Pitfalls in new police powers of closure
There has already been some confusion over the effects of the new police powers of closure in the Violent Crime Reduction Act 2005. Much is debatable about this new sanction, so contrary to my usual custom, here is the relatively good news first:
In other words, you will have an opportunity to protest before you are forced to shut up shop for a couple of days, and no offences or cautions which took place before April 6 this year can be counted towards your tally.
That may not be much consolation over a measure that some have described as draconian and others as knee-jerk politics, but it does put the changes into perspective. Unfortunately, that is about as good as it gets.
What the new act does is to add four new sections to the Licensing Act, giving
police and Trading Standards a double-edged sword in relation to "persistent
selling" to minors. They can decide either to prosecute for this new offence, or can issue a closure notice instead. They cannot do both.
The offence consists of three occasions during a three-month period in which alcohol was sold to minors in one licensed premises.
The sales or alleged sales do not have to be made by the same person, or to
the same person - the count is against the premises. After the third incident, it is the premises licence holder and no one else who will be issued with the summons or the closure notice.
There do not have to be three prosecutions in order to trigger this action.
The new section states that it can be:
It is also possible that the mere failure of a test purchase, without any action taken at the time, will be produced as "evidence" of the third failure, in addition to any of the above. The section does not say these are the only circumstances that go to prove the offence.
The problem is that the actual holder of the premises licence (as opposed to the Designated Premises Supervisor) may not be aware of these. He will know about a prosecution, presumably, but cautions and fixed penalties may not find their way back to head office or to the owner.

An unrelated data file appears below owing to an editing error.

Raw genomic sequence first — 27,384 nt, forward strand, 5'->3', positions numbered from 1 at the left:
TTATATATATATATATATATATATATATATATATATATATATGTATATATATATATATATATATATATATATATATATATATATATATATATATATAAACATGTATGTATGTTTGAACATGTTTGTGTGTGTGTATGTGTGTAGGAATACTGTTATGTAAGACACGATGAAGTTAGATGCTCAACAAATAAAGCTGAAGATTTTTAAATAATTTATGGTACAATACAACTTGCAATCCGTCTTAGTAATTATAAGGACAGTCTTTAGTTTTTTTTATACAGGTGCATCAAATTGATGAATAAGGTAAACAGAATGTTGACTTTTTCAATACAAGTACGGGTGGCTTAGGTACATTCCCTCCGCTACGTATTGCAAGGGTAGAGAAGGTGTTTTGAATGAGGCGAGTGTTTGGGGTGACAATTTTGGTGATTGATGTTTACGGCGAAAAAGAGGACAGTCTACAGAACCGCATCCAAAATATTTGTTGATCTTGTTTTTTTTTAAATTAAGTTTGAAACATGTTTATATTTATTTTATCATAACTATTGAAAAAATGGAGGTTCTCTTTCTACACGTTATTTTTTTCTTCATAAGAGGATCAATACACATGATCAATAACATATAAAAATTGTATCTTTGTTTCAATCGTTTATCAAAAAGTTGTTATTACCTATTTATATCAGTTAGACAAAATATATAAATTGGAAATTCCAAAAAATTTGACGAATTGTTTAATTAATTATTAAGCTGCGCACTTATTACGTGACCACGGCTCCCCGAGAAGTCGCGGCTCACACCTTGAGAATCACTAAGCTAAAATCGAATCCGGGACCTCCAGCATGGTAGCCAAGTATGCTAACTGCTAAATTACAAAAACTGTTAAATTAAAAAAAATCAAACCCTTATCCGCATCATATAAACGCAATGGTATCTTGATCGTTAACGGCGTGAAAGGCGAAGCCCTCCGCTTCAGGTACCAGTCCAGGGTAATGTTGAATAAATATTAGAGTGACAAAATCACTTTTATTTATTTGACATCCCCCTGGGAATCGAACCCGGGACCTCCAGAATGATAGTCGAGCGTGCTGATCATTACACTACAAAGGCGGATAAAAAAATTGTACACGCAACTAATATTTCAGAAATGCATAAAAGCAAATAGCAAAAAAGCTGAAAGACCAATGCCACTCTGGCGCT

The actual notice has to be handed over to a person in charge of the shop in question. But there is the most extraordinary exemption: the police are obliged to post a notice to the address given for premises licence holder; but if they fail to do this, it makes no difference - the closure goes ahead. You can protest you did not know, but it will be of no avail.
The problem is that, as the licence holder, you may indeed have put in place very stringent rules and checks on under-age sales. You may have used "due
diligence" - enough to allow you in normal circumstances to use as a defence if you were to be charged with an actual offence of a sale to a minor.
But this will not avail you under the new offence provisions. Due diligence is not a defence: it is the mere fact of the "three strikes" that trigger the police or Trading Standards action.
Obviously, if the police decide to go for prosecution, due diligence can be pleaded in mitigation. But if they opt for the closure notice, then there is a dilemma. The recipient of the notice is given at least 14 days to decide whether or not to accept it; so as I have commented, it is not an instant closure.
If he does accept, then the shop must not sell alcohol for the period stipulated in it (which can be up to 48 hours - the period is chosen by the issuer). If he contests it, then the matter goes to the magistrates, who after hearing evidence can fine the offending premises licence holder up to £10,000 and in addition impose an alcohol sales ban of up to three months.
The "carrot", therefore, is that the acceptance of the closure notice will mean no fine and no longer suspension, because it discharges the overall offence entirely. No prosecutions can follow.
The other point about opting for a court appearance (although this is not entirely clear) is that if you are found guilty as a personal licence holder, your own personal licence can be forfeited or suspended for up to six months
because persistent selling is a "relevant offence" under the Licensing Act.
Not really much good news.